Navigation Links
Climate change opens new avenue for spread of invasive plants
Date:11/19/2008

GAINESVILLE, Fla. Plants that range northward because of climate change may be better at defending themselves against local enemies than native plants.

So concludes a team of scientists including a University of Florida geneticist. The team's findings, reported in today's online edition of Nature, suggest that certain plants could become invasive if they spread to places that were previously too cold for them.

"This paper is the first to suggest that the mechanisms that aid invasive species when they move from one continent to the next may actually work within continents when climate change gradually extends the distributional range of a species," said Koen J.F. Verhoeven, an evolutionary biologist at The Netherlands Institute of Ecology. "Plants may be able to outrun, so to speak, their enemies from the southern range."

Often, exotic plants and animals are introduced to new continents or geographic regions by travelers and commerce. Separation from their natural enemies can drive their invasive success in the new range. But, increasingly, the distribution of many species is shifting because of climate change and changes in land use.

Led by scientists Tim Engelkes, Elly Morrin and Wim van der Putten of The Netherlands Institute of Ecology, with collaborators from the University of Florida, Wageningen University and Leiden University, the researchers compared exotic plant species that had recently established in Millingerwaard, a nature preserve in The Netherlands, with related native plant species from the same area.

"We set out to see whether the native and exotics responded differently to natural enemies such as herbivores or microorganisms in the soil," said Lauren McIntyre, an associate professor of molecular genetics and microbiology in UF's College of Medicine and a member of the UF Genetics Institute. "UF helped develop a statistical model that took into account the experimental design and had good power to detect the effects of herbivory."

Scientists grew six exotic and nine native plant species in pots with field-collected soil from the Millingerwaard area, allowing natural soil pathogenic microbes to accumulate in the pots. Then they removed the plants and replanted the soils with the same plant species.

The growth of native plants was reduced far more than the growth of exotic species, indicating natives were more vulnerable to natural soil-borne microbes.

In addition, all plant species were exposed to North African locusts and a widespread species of aphid. These herbivores were not expected to show a preference for either the native or the exotic species. But they preferred the native plants and left the exotic ones relatively alone.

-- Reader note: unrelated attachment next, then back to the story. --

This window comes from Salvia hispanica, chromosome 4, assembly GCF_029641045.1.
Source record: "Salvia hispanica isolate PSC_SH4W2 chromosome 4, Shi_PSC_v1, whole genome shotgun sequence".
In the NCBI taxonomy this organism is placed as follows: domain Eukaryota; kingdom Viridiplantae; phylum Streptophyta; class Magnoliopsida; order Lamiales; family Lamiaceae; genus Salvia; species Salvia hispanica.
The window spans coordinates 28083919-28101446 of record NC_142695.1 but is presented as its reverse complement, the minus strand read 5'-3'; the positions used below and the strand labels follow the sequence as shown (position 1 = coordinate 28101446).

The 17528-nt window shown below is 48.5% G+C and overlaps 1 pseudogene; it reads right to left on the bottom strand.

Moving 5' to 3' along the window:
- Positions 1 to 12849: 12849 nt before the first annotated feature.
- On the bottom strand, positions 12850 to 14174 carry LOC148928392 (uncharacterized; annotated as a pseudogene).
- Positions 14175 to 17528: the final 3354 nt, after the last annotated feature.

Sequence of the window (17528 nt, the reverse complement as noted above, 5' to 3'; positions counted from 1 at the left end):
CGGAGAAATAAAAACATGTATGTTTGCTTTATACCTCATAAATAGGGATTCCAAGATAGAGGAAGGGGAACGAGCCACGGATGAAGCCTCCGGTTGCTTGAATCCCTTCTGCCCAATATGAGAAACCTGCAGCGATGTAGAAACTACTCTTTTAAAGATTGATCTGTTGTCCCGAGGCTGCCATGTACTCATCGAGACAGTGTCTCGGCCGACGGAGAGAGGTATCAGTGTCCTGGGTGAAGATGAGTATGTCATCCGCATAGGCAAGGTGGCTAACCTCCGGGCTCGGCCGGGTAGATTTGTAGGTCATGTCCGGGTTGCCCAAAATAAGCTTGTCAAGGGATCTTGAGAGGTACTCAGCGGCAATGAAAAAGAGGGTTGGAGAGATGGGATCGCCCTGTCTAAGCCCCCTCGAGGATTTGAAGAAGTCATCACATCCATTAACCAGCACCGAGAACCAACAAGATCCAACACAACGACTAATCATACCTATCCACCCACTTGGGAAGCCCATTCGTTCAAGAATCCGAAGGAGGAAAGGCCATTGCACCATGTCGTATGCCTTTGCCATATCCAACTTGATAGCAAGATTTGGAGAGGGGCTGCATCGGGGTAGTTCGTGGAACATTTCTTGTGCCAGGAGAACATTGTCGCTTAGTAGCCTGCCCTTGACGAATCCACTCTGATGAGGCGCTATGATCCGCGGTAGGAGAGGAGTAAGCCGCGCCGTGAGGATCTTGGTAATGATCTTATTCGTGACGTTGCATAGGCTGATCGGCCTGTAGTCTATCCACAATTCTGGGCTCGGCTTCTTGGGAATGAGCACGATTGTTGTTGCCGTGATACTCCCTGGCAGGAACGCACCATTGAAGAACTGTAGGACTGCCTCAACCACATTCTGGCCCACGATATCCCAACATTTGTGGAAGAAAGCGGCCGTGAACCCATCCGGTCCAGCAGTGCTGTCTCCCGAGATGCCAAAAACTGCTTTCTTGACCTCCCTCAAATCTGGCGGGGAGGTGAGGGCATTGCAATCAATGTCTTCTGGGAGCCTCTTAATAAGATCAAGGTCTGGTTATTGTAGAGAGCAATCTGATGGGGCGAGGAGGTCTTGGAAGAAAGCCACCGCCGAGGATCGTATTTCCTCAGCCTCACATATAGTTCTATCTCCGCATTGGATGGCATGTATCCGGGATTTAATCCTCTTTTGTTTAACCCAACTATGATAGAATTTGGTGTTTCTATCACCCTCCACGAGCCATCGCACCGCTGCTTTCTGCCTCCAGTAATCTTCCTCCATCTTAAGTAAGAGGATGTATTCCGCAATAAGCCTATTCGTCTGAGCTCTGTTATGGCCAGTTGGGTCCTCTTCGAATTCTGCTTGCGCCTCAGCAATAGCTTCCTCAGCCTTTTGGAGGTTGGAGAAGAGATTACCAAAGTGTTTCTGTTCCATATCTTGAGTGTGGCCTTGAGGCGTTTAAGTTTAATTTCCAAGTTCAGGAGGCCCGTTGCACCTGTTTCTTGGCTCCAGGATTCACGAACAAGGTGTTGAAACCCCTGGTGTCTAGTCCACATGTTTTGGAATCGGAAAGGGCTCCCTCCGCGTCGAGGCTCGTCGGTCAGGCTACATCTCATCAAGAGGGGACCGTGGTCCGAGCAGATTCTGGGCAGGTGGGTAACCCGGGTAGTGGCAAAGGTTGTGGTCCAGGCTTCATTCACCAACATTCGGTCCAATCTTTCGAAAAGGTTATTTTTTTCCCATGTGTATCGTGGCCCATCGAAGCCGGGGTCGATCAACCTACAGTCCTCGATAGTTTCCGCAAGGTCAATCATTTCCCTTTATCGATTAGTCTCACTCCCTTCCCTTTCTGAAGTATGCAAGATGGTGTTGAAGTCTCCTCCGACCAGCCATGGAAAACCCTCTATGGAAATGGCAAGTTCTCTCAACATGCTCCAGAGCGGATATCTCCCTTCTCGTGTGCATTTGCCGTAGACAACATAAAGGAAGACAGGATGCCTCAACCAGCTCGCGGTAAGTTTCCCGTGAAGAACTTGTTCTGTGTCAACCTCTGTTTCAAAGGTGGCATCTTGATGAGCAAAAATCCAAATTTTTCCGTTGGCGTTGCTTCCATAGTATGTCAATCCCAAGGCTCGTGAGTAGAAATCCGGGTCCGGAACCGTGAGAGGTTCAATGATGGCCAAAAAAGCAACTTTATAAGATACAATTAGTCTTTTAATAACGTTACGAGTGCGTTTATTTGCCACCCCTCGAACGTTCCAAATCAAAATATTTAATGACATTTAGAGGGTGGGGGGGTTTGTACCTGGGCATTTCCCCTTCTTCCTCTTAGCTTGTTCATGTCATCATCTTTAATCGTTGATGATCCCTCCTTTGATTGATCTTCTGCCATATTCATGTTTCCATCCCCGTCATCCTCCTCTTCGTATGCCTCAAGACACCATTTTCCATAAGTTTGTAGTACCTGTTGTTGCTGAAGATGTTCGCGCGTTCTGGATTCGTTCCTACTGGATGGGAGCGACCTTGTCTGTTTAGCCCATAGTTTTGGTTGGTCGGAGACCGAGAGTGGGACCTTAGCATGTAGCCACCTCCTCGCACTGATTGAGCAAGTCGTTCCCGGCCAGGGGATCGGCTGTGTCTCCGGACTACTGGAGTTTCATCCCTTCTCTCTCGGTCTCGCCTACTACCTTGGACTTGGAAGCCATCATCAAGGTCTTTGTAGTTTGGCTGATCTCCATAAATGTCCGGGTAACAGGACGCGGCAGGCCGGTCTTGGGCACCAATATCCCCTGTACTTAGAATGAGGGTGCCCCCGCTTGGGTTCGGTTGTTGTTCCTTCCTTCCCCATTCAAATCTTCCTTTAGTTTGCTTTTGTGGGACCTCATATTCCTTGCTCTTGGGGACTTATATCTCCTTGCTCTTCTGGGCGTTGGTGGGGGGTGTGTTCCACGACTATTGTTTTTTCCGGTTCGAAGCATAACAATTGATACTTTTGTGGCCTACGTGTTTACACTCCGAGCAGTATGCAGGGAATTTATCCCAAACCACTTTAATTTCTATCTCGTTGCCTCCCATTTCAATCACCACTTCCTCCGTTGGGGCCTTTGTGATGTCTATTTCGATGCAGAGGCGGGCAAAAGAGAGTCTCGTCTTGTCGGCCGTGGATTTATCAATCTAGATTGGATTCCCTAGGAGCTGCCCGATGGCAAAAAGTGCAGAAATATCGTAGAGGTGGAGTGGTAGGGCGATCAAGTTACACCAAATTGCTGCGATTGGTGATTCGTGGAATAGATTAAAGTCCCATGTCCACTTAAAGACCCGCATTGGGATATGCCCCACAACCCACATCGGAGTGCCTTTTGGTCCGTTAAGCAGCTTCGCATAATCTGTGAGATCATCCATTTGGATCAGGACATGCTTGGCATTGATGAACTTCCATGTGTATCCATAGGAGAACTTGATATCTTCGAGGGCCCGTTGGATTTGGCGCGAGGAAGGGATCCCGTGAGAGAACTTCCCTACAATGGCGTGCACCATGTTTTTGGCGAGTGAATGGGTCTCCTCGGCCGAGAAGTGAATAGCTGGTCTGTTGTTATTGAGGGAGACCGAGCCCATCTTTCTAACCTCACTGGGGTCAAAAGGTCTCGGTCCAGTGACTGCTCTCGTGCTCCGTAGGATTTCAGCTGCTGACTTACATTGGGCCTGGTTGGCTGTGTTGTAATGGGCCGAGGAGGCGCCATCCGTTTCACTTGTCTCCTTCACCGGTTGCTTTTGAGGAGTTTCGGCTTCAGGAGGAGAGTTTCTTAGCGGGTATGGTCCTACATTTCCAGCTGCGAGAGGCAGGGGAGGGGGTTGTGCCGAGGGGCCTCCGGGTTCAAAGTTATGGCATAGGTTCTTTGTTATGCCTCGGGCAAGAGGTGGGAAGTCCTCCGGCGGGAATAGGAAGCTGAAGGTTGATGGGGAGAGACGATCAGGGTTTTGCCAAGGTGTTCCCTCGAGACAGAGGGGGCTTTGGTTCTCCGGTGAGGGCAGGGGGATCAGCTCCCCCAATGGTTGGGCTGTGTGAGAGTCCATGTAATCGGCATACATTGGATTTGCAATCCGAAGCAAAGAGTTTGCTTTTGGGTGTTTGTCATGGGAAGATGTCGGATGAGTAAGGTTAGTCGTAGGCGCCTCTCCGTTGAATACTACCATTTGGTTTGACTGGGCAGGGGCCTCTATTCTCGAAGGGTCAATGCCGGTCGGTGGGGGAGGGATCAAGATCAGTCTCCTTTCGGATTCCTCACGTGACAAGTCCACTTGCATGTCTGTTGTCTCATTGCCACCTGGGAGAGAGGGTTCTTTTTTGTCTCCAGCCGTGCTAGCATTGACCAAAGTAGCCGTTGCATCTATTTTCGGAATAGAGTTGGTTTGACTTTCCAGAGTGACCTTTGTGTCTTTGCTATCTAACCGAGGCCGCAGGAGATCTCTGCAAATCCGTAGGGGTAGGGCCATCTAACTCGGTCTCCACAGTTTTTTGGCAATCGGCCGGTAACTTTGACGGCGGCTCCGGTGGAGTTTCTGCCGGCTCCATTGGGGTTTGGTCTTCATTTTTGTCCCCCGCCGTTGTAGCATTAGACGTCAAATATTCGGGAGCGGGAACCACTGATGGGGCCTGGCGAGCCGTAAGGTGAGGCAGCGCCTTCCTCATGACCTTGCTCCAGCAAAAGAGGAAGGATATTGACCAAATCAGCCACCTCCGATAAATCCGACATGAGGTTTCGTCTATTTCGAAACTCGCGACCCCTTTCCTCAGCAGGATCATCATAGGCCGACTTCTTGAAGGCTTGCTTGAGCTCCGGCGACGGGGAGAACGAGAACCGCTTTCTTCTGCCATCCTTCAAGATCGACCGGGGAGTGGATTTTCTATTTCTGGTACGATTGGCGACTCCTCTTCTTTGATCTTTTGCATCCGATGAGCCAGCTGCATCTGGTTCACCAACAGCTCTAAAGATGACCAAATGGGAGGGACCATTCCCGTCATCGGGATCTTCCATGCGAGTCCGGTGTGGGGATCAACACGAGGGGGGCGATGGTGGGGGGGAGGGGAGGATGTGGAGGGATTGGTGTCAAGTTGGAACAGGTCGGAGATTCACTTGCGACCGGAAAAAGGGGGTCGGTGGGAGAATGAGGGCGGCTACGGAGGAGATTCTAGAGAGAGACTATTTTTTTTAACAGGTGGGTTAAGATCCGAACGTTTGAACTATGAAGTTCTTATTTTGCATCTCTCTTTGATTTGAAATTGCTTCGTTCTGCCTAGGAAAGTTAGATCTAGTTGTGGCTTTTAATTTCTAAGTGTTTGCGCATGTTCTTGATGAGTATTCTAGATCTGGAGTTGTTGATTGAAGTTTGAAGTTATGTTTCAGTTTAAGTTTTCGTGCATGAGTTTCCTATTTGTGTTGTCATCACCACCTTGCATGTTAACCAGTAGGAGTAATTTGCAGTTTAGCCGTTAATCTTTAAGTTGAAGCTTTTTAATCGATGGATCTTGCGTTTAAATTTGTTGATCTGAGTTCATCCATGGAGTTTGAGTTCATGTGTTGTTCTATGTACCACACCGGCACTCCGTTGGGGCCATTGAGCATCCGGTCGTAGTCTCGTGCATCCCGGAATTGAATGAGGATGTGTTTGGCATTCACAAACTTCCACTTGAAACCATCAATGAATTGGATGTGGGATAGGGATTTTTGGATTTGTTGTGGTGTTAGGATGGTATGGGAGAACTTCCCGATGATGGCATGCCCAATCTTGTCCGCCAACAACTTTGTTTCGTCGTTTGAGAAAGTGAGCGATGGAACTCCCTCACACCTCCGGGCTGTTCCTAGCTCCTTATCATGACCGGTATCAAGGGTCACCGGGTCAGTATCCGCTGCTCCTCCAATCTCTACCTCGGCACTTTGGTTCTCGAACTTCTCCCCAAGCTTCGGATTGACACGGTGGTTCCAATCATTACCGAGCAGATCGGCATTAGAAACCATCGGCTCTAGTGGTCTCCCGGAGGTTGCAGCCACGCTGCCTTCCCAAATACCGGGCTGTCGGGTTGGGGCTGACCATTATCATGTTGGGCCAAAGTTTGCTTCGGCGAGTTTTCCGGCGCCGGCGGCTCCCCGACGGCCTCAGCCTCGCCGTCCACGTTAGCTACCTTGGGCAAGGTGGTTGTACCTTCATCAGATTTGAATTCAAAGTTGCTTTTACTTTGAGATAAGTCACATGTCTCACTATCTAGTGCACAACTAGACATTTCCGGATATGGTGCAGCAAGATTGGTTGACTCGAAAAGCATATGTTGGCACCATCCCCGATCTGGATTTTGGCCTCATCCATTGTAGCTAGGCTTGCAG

Researchers say the findings help to better assess the ecological consequences of climate change. The success of exotic plants expanding their range in response to warmer climates may be comparable to invasive exotic plant species that arrive from other continents, representing an additional threat to biodiversity.


'/>"/>

Contact: John Pastor
jdpastor@ufl.edu
352-273-5815
University of Florida
Source:Eurekalert

Related biology news :

1. Climate change goes underground
2. Opportunity for students displaced by Katrina to assess climate vulnerability of Southeast US
3. Climate -- no smoking gun for Neanderthals
4. NASA celebrates a decade observing climate impacts on health of worlds oceans
5. NASA celebrates a decade observing climate impacts on health of worlds oceans
6. University and state agencies to forecast local health effects of climate change
7. A greenhouse in order to study the impact of climate change on plants
8. European lead in reading past climates from ice cores
9. International team of scientists warns of climate changes impact on global river flow
10. Heaps of climate gas
11. Nobel Peace Prize 2007 to intergovernmental panel on climate change
Post Your Comments:
*Name:
*Comment:
*Email:
(Date:4/11/2017)... PALM BEACH GARDENS, Fla. , April 11, ... biometric identity management and secure authentication solutions, today ... million contract by Intelligence Advanced Research Projects Activity ... technologies for IARPA,s Thor program. "Innovation ... the onset and IARPA,s Thor program will allow ...
(Date:4/11/2017)... , April 11, 2017 No ... but researchers at the New York University Tandon ... of Engineering have found that partial similarities between ... systems used in mobile phones and other electronic ... The vulnerability lies in the fact ...
(Date:4/6/2017)... Forecasts by Product Type (EAC), ... End-Use (Transportation & Logistics, Government & Public Sector, Utilities ... Generation Facility, Nuclear Power), Industrial, Retail, Business Organisation (BFSI), ... you looking for a definitive report on the $27.9bn ... ...
Breaking Biology News(10 mins):
(Date:4/26/2017)... ... 26, 2017 , ... WonderWorks, Myrtle Beach’s science focused amusement ... of deep space exploration and inspire space enthusiasts. The exhibit features interactive exhibits ... guest appearance by former Shuttle Astronaut Don Thomas. , The intergalactic weekend kicks ...
(Date:4/26/2017)... ... April 26, 2017 , ... ... its new Bioflash MailGuardtm mail security screening solution at the National Postal Forum ... MailGuard system provides a fast, highly accurate, easy to use and low cost ...
(Date:4/26/2017)... , April 26, 2017  Genisphere LLC, provider ... has signed a collaborative and sponsored research agreement ... Silvia Muro . The overall goal of the ... of various 3DNA designs and formulations after ... diseases of the vasculature as well as inflammatory ...
(Date:4/25/2017)... Diego, CA (PRWEB) , ... April 25, 2017 ... ... division of L3 Healthcare, is pleased to announce the company is now a ... management. The iMedNet software certification enables the company’s clinical research team to ...
Breaking Biology Technology: